Posted by: suek2001 | January 27, 2010

Let us never stop dreaming we will walk on the moon

I thought of this as I read the news today that Obama wants to cut the rocket program. I found this a few years ago and cut and pasted it into my old blog..Thought it was time it be read again..


I found an interesting column from the Houston Chronicle that I thought I would cut and paste here. it says it better than I ever could here.

We should still that we will walk on the moon..For when dreams die, life becomes a series of chores and rituals.

Jan. 27, 2006, 7:54PM
Mike Smith would insist we press ahead in space
Fallen Challenger pilot was a man who knew his mission

Mike Smith was my Mother Hen.

When I was invited by NASA to fly aboard the space shuttle in 1985, I began a period of intense training to prepare for that flight. Astronaut Mike Smith was assigned to guide me through that process, even as he was preparing for his own mission the following year.
Patient, knowledgeable, extremely intelligent, unassuming and good-hearted, Mike was the perfect mentor, or “Mother Hen,” and he helped make that experience as meaningful and enjoyable as anything I have ever done.

The space shuttle Discovery lifted off on our mission on April 12, 1985 — the same day in 1961 that saw Yuri Gagarin had become the first human in space, and the same day that would see Columbia launched on the first flight of the shuttle era in 1981. After my week-long flight, Mike was involved in our mission debriefing, and delighted in hearing details of that incredible experience, and preparing to apply them to his upcoming flight, as pilot of the STS 51-L mission aboard the Challenger.

He looked forward eagerly to his mission, and to furthering the cause of space exploration he believed in so deeply. He had invited me to join the crew at their traditional pre-launch breakfast the morning of their initial scheduled launch. But when the launch was scrubbed due to threatening weather, I had to return to Washington, so was unable to be there for the launch two days later.

But I am certain Mike felt he was at the peak of his life’s experience as he and his crew rose into the frigid morning sky on Jan. 28, 1986. That moment of triumph became a national tragedy. America, and the world, lost seven heroes when Challenger was destroyed. I lost friends and colleagues, and the families of the crew lost cherished loved ones.
Within a few hours, Sen. John Glenn and I accompanied then Vice President Bush to the Kennedy Space Center, to meet with the families of the Challenger crew, representing President Reagan. We went there to offer them whatever comfort and strength we could. But it was the collective courage and strength of the families that was the real message from that meeting.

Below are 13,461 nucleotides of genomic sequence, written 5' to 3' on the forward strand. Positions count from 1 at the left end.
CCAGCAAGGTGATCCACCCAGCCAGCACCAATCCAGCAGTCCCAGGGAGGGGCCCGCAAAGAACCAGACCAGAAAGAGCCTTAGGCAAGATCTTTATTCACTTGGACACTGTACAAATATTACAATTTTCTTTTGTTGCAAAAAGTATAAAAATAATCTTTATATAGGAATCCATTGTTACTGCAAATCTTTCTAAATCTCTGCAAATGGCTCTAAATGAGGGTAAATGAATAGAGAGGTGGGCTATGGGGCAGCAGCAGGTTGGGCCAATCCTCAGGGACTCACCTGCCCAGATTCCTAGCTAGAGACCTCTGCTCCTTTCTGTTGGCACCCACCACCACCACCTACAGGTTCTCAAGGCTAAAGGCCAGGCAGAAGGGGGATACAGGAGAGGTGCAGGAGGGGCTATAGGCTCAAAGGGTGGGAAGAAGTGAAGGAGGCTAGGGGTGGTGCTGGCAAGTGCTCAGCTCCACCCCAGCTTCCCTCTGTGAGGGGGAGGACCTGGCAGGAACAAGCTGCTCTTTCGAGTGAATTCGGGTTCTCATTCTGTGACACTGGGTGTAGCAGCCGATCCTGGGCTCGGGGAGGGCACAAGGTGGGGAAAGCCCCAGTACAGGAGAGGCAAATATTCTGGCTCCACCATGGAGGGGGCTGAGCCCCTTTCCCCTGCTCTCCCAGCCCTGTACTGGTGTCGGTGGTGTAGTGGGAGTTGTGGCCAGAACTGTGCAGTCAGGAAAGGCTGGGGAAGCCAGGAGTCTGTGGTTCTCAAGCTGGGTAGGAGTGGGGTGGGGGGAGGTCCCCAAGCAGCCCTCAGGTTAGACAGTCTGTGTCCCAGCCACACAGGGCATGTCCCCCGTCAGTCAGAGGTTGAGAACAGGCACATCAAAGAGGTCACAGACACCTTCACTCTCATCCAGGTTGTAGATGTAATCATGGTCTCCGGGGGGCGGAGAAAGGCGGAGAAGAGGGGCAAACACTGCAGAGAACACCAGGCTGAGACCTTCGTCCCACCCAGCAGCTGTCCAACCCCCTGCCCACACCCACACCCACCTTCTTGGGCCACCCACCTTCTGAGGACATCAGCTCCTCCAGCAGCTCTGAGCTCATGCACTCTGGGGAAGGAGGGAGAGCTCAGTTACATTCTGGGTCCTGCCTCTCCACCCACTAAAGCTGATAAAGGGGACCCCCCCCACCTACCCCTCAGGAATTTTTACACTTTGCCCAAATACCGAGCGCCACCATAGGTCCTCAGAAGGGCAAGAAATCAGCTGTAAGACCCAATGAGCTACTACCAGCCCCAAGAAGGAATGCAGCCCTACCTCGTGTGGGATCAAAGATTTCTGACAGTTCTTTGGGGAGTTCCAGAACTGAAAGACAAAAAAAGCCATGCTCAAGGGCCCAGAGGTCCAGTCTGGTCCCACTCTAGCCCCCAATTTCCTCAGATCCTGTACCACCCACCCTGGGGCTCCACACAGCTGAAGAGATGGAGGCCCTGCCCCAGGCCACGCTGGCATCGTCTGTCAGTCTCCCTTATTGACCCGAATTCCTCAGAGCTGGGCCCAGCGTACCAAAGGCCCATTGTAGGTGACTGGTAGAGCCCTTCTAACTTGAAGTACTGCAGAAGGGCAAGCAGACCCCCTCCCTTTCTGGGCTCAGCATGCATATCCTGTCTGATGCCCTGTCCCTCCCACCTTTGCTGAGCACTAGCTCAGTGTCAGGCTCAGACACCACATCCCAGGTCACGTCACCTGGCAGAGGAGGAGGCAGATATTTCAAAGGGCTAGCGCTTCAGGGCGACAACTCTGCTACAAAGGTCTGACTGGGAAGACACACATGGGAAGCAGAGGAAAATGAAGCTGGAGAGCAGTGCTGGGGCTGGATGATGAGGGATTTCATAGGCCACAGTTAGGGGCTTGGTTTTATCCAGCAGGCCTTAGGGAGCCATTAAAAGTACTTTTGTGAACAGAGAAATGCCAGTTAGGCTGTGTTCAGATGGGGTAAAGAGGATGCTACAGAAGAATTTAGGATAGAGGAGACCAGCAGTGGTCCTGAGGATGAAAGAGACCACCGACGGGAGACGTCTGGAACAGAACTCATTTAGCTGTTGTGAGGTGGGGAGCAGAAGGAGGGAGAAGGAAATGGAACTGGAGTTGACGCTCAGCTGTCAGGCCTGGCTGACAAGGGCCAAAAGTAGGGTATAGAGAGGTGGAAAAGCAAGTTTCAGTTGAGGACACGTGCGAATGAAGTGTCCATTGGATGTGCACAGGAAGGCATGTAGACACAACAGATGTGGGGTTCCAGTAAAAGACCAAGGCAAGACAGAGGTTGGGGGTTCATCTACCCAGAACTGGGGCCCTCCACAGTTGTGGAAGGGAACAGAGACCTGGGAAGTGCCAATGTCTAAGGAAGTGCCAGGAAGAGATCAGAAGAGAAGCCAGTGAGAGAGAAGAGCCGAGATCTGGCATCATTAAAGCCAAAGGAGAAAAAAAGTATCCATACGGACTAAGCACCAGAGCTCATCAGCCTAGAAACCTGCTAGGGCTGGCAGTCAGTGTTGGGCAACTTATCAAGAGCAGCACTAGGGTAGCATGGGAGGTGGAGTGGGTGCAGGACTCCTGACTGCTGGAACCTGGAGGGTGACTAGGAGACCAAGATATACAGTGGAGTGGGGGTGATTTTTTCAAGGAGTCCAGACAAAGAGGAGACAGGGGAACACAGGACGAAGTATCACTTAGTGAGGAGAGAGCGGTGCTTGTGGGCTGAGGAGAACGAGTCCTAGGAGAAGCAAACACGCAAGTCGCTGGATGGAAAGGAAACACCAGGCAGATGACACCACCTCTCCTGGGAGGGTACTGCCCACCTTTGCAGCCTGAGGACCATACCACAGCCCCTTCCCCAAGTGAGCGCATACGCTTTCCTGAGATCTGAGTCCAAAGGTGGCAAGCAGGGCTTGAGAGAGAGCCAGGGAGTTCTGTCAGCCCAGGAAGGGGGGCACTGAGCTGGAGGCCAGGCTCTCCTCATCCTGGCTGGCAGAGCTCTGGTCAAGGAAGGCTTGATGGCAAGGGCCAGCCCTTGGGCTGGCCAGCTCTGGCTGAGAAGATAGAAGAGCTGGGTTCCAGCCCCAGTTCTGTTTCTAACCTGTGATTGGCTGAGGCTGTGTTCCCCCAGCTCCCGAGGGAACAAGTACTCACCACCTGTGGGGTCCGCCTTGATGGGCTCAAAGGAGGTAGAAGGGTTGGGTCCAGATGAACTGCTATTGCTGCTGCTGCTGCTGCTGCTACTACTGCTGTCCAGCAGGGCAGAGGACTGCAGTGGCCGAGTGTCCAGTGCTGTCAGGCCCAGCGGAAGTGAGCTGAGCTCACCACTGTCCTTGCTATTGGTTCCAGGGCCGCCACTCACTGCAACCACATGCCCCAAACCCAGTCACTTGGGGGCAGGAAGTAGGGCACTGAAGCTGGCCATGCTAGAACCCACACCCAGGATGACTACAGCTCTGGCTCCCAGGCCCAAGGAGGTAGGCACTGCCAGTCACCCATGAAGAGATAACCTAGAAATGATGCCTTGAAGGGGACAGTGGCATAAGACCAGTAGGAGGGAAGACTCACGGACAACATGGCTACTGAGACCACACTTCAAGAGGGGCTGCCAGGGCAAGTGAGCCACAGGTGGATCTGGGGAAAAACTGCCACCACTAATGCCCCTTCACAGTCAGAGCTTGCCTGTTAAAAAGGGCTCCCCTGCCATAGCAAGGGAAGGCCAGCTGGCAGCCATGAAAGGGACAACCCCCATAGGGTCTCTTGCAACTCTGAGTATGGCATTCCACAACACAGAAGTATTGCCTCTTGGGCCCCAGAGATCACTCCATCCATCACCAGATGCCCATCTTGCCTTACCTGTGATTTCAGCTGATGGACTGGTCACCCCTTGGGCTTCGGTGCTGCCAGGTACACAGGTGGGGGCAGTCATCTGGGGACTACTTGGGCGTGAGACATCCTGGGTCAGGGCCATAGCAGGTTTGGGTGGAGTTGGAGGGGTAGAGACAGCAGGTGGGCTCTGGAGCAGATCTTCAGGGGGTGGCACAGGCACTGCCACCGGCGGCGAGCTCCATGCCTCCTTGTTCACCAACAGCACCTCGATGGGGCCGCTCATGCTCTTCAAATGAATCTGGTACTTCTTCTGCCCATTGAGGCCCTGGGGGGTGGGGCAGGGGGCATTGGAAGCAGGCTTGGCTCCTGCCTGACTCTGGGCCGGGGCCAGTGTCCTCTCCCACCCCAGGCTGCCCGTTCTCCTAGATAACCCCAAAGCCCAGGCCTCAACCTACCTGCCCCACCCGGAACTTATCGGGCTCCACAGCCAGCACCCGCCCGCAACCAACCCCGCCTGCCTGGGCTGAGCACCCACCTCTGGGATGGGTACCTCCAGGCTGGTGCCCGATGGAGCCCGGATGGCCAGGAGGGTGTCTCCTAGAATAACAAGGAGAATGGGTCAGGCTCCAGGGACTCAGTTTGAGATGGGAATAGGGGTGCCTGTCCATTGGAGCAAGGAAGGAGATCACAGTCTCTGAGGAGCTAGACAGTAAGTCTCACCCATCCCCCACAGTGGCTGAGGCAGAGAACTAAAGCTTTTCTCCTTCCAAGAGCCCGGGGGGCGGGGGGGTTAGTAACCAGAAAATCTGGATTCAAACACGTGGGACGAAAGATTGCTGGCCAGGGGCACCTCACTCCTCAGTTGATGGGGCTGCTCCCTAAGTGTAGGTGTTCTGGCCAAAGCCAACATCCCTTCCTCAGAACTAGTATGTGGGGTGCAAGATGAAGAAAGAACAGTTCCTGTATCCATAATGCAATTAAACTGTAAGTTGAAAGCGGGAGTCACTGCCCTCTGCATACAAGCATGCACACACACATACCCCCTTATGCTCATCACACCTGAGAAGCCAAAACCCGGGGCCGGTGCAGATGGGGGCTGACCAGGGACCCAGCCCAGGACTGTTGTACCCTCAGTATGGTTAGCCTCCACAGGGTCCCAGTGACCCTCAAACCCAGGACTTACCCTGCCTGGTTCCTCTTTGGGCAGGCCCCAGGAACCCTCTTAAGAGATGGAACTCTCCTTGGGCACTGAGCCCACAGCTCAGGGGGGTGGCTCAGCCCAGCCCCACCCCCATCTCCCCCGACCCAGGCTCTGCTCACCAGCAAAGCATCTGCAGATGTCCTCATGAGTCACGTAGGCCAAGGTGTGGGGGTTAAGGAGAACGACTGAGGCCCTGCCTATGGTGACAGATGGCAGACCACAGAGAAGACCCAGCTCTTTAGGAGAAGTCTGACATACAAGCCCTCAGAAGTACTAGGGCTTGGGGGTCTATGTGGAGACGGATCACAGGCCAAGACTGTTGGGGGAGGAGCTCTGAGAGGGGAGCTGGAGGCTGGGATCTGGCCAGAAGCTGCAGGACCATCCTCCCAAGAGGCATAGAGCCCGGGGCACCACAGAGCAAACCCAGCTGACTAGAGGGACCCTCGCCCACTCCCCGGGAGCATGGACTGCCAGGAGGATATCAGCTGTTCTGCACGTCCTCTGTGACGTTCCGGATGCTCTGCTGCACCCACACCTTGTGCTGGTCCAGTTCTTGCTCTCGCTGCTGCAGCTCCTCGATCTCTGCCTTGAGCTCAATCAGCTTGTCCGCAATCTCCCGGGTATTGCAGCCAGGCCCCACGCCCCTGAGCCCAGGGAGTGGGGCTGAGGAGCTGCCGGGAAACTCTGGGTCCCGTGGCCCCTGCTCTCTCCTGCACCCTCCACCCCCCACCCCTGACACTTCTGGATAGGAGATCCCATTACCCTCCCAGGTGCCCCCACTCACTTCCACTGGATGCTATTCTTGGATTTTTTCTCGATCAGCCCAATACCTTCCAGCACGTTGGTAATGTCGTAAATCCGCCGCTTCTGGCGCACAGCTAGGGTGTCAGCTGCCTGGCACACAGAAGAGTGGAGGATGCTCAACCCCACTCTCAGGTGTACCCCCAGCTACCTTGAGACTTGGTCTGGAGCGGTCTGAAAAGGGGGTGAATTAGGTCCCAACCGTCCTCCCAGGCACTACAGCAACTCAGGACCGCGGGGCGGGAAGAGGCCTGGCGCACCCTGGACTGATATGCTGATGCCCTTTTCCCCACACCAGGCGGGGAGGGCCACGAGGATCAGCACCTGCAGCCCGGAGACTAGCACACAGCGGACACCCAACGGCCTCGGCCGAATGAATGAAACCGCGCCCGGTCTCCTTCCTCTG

Despite the deep pain and sadness at their loss, I will never forget June Scobee, the wife of Challenger Commander Dick Scobee, standing there and speaking for all of the families, telling us that the most important thing we could do for them was to make sure the mission of exploration would continue; that the dream of their loved ones would stay alive.

We came away from that meeting deeply and profoundly moved, and determined to see that the Challenger mission and the nation’s voyage of exploration, scientific discovery and engineering excellence would continue.
Later that year, as chairman of the Senate Appropriations subcommittee that funded NASA, I made certain that Challenger’s replacement shuttle, the Endeavour, was fully funded. It joined its sister ships Columbia, Discovery and Atlantis to continue America’s quest to explore the unknown.

What have we learned from the losses of Challenger and Columbia?

We have learned again that great undertakings contain great risks. And we have learned that we must always learn everything we can from failures and mistakes to make spaceflight safer — something we can never stop trying to do.
We have learned much about how the shuttle operates in flight; learned to redesign its systems and capabilities. Perhaps most importantly of all, we have learned how to live and work in space; one day, one flight, one mission at a time.

The legacies of Challenger and Columbia are important parts of the foundation upon which every other journey into space will build.

The risks associated with space exploration are not unique to the shuttle. During the Mercury program, astronaut Gordon Cooper had to re-enter the atmosphere using only his eyesight to line up his capsule correctly; his automatic systems had all failed by the end of his 22-orbit flight. In Gemini, astronauts Neil Armstrong and Dave Scott were only minutes from unconsciousness when they took control of their spacecraft, which had begun spinning wildly because of a jammed rocket thruster. The crew of Apollo 1 was killed on a launch pad fire 40 years ago next January, and the astronauts of Apollo 13 flew a perilous mission back to Earth when their oxygen tank exploded.

We can only completely avoid such risks by staying home. But spacecraft, like ships, are not built to lie in safe harbor, but to carry our quest for science and discovery into the unknown. Every crew member aboard every spacecraft that has ever flown was a volunteer, who knew the risks and accepted them because they believed in that quest. We can best honor the memory, and the legacy, of those who have made the ultimate sacrifice in space exploration not by retreating from the space frontier, but by continuing their journey.

President Ronald Reagan once said: “The American people would rather reach for the stars, than reach for an excuse as to why they shouldn’t.”

Those who call for retreat from the space frontier can stay behind if they like. The rest of America is indeed headed for the stars.

——- Garn, who retired as a U.S. senator from Utah in 1993,
is a self-employed consultant in Salt Lake City.


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